Why have governments struggled to tackle offshore money?
If we needed reminding, the Paradise Papers have shown how attractive it can be to keep money offshore.
Wealthy individuals do it, companies do it. So can governments do anything about it?
Can they get big firms and the rich to pay what many regard as their fair share of tax?
In some cases the appeal of going offshore is to hide illegal behaviour from the gaze of law enforcement authorities.
But much of what has been revealed in this massive leak of documents is lawful.
In many cases it's about avoiding tax, which is legal, though it involves gaining a tax advantage in a way that the legislation did not intend.
What are governments doing about it?
Much of the effort needs international co-operation to be effective, and the forum where it's taking place is the Organisation for Economic Co-operation and Development (OECD), an international agency whose members are mainly the rich countries.
An important part of this initiative involves the exchange of information between tax authorities. The OECD initiative has two systems.
Under one a tax authority gives information about an individual's finances if the person's home tax authority asks. The drawback is they need to know who to ask about.
There is also a system, which is more recent and has fewer countries involved so far, of automatic exchange of information. That might catch more cases, but it can also create a huge volume of information that tax authorities might struggle to assess.
Countries can also check schemes that wealthy people use more thoroughly to assess whether they conform with the law.
There have also been initiatives on the roles of tax advisers. The UK, for example, has legislation that means advisers can end up paying hefty financial penalties if they recommend schemes that are subsequently ruled against.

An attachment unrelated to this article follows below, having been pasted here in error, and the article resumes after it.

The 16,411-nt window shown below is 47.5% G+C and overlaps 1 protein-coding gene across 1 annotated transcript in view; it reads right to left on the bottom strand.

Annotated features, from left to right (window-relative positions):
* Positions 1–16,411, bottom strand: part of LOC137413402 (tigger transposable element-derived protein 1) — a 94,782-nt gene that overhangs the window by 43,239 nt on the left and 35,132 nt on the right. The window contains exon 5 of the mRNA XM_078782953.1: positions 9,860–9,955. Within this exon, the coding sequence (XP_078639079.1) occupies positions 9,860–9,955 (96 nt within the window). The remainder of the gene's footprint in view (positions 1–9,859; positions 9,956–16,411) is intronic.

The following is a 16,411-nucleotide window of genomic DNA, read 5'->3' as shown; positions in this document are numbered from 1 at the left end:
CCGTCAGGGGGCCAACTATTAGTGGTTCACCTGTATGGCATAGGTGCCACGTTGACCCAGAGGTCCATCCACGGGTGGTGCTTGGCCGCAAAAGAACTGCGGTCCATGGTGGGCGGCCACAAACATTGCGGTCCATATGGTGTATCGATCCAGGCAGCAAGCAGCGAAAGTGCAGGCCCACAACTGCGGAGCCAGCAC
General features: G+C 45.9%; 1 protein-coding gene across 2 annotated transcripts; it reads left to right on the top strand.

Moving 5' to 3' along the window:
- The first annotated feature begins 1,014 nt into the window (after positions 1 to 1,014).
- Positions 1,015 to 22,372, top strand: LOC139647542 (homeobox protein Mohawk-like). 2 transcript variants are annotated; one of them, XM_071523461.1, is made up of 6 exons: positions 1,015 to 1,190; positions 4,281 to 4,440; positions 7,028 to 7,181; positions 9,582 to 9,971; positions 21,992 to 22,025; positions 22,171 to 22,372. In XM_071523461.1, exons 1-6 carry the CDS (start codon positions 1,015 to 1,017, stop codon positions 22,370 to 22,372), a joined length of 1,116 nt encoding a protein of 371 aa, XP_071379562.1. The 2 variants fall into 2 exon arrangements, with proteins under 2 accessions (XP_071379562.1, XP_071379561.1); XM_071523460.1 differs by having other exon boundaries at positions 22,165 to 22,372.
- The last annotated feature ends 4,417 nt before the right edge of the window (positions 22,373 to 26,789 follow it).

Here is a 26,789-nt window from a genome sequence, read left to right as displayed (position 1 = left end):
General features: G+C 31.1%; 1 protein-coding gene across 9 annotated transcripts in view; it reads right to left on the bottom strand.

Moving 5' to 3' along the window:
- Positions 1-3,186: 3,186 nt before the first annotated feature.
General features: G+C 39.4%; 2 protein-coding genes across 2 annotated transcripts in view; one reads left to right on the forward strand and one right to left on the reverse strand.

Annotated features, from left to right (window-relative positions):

There is another initiative in the OECD, designed to address some types of tax avoidance that are used by multinational corporations.
How do multinationals limit their tax?
One technique for minimising tax bills has a very long history and goes by the name of transfer pricing. Different subsidiaries of multinational companies located in different countries buy and sell things to one another.
It may be components, raw materials or sometimes intangible things such as the right to use a trademark, a patent or copyright - known as intellectual property.
The choice of what price to charge affects the amount of profit each subsidiary makes, and companies can set these prices with a view to ensuring that the profits appear to be made in the country with the most favourable tax regime.
Another technique is for the subsidiary in the low-tax country to lend money to one facing higher business taxes, which can use the interest payments to reduce its tax liability.
The OECD's latest plans
The OECD has produced a package of proposals and is monitoring the implementation by its members.
It's quite a technical initiative, but there are some broad principles involved. One is the idea that tax should reflect where economic activity really takes place.